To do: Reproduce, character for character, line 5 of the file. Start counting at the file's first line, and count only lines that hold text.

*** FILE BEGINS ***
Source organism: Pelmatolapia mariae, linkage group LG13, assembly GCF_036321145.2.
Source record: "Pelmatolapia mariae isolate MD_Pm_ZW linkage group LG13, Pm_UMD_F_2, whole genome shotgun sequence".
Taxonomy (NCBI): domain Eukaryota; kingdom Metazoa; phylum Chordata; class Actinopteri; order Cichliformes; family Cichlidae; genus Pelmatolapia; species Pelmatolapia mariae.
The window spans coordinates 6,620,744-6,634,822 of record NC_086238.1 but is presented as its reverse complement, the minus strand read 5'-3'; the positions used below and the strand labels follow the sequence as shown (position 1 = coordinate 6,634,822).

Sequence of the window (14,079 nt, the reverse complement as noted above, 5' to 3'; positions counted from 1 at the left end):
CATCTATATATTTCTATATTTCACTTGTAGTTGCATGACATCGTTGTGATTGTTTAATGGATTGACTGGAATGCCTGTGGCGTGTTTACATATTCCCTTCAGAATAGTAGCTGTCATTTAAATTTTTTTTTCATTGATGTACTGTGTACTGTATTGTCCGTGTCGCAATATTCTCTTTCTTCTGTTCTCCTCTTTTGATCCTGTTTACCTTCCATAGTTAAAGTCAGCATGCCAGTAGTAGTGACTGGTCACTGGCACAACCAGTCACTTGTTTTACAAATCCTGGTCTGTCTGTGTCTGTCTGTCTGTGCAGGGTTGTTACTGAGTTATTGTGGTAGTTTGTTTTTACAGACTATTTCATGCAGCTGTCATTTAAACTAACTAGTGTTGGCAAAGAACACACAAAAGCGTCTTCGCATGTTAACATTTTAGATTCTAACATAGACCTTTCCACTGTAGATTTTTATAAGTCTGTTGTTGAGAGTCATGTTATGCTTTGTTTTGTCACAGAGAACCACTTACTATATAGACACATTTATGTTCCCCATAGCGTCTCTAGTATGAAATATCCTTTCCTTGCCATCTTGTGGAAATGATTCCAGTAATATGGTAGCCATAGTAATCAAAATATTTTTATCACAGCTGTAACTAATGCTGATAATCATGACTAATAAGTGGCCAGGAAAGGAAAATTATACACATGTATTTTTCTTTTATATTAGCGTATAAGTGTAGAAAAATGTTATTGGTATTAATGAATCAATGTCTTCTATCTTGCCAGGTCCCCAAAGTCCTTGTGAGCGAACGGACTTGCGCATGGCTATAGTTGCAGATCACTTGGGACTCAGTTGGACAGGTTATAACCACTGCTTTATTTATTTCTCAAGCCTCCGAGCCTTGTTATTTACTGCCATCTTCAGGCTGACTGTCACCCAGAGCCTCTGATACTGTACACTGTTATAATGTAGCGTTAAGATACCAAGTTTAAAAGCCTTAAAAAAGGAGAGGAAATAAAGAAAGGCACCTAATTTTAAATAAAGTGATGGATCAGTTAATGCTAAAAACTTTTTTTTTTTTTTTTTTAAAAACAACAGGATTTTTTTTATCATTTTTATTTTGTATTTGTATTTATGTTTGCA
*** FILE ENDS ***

Sequence of the window (14,079 nt, the reverse complement as noted above, 5' to 3'; positions counted from 1 at the left end):